Travel Tips & Tricks: 5 Dumb Mistakes I Make Every Time (But You Can Avoid) | Tech US News

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I hit an unusual birthday in 2022. This marks a solid 10 years of being constantly traveling. Over that decade of travel, I’ve been to every corner of the world, stayed almost exclusively in Airbnbs and hotels, and for the most part, lived entirely out of a bag or two almost every step of the way. The only occasions that involved traveling with more bags were the months of road trips, and living without a car or van is not far from minimalism.

With all that travel experience, you’d think he’d have the whole process streamlined to perfection by now. But while my travels are certainly less stressful than they used to be, there are a few mistakes I tend to make over and over again, maybe not as often as I used to, but they still happen. To that end, here are some travel tips to keep in mind that will help you avoid these very common mistakes.

High stacks of suitcases.

Pack too many things

For a while there, my luggage situation was reduced to a single light bag that I could (and did) live out of for months on end. Eventually, I began to miss small luxuries and comforts. It started with my guitar, which I started lugging around in a heavy case. So I wanted a power strip to connect all my devices. Then some paper books, because sometimes you want a real book over a Kindle, right? Things got out of hand; Just the other day, I ended up putting my guitar and a suitcase full of crap into a friend’s warehouse near Amsterdam. I’ll pick it all up when I get back. . . finally

Without a doubt, my top tip for travelers is to pack less. You might think you need a different outfit for each day, but you don’t. I spend a lot of time around travelers, and they almost always have the same handful of clothes even if they have a lot more. Forget all the “just in case” junk. Leave the toiletries at home and buy them when you arrive. Charge your Kindle. In other words, do whatever you can to trim the excess.

An airbnb in the woods.

Picking a “great” Airbnb without checking the location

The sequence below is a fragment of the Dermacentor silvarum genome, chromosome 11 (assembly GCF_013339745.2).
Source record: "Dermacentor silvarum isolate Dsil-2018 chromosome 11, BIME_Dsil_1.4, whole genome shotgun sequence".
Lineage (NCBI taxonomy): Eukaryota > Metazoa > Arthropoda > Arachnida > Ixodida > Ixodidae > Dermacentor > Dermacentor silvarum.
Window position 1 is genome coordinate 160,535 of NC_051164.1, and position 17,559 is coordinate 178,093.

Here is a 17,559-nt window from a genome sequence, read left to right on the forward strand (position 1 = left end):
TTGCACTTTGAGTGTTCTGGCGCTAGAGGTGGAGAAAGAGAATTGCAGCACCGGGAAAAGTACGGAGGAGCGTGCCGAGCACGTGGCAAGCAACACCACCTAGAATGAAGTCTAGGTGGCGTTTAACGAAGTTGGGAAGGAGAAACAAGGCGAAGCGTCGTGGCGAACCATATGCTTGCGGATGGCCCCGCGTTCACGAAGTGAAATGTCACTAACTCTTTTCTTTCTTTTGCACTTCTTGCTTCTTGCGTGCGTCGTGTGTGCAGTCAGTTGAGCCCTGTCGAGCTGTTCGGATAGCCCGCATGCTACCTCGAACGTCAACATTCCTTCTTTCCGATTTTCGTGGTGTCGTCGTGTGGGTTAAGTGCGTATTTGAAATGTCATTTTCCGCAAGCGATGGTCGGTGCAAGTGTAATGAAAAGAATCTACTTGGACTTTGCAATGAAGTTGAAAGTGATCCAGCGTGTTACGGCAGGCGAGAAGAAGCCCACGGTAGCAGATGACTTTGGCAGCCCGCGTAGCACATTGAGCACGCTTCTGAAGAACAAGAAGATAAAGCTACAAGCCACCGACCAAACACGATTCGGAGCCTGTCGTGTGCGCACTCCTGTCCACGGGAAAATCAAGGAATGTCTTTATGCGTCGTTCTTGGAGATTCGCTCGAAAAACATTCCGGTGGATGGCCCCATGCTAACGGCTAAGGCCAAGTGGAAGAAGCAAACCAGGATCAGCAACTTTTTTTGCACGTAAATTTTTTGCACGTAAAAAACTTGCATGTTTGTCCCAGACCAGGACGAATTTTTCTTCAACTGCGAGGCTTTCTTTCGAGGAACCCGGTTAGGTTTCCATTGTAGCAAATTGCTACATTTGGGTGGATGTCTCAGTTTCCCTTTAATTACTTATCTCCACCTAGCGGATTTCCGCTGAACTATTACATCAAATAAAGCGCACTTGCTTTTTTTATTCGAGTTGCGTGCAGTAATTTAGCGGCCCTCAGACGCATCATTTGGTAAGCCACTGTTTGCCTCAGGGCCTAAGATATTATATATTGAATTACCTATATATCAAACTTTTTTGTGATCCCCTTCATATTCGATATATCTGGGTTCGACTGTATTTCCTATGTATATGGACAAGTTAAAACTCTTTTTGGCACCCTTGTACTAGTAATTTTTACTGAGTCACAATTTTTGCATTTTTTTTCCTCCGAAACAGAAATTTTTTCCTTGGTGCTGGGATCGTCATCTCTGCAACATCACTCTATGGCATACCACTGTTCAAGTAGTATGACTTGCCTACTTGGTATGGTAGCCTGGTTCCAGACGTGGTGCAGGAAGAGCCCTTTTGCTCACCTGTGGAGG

It happens all the time: I pick an Airbnb that offers an amazing space—light and spacious, great balcony or pool, modern decor, maybe a great view—and then I find out it’s in a totally impractical location. Maybe it’s hard to get to from the airport, or once checked in, it’s far from everything worth seeing. Or maybe there is nowhere nearby to get food or do laundry. Whatever the case, the place looks great, but the location sucks.

Take the time to research the neighborhood you might be in. Check on Google Maps the businesses you consider essential: a supermarket, a gym or other things. Make sure it’s close to, or at least accessible to, the sites you want to visit. It’s also a good idea to use Google Street View to take a look around and see if you like the vibe.

At the airport.

Forgot to ask for the update

Over the course of a particularly busy year, I may take over twenty separate flights. I’ve found that when I ask about upgrades at the gate, I end up getting them as often as every second or third flight, that is, when I remember to ask. Somehow, I manage to constantly forget.

These upgrades can transform your flying experience. Sometimes this means a completely free upgrade to first class, while sometimes I end up paying $50 or so – well worth it for an eight-hour flight. Often, if there are no upgrades available, they will check the seating chart to see if there is an empty row that they might have for me. In any case, it never hurts to ask.

Athens when empty.

Neglecting to check the calendar

I tend to plan my itinerary around what makes the most sense for me personally, regardless of what’s going on in a particular destination during the date in question. For example, I once booked two weeks in Athens because it made sense on my way from Italy to Turkey, but when I arrived I found that the city was empty and everything was closed due to a two-week holiday.

Before scheduling flights and accommodations, be sure to check that there are no conflicts with your plans. This could mean a holiday, a low season (if you’re looking for a party), a high season (if you’re looking for quiet), a rainy season, or a hot season. I shaved once and brought my mom, aunt and uncle to Naples in August. If I have any travel advice, it’s this: Trust me, you don’t want to make the same mistake.

The cockpit of an airplane.

Choosing the front of the plane

It may seem counter-intuitive to select a seat as close to the front of the plane as possible, especially if you’re trying to go carry-on only. It lets you get off the plane faster, right? But it also means you’ll be getting on board often last, which can translate into trouble finding overhead storage for your carry-on. He is suddenly forced to be checked into the belly of the plane and his quick escape to the front row has just turned into a long wait at baggage claim.

Skip the first few dozen rows and aim for somewhere in the middle of the plane. It won’t delay your disembarkation much, but it will ensure you find a place to store your bag.

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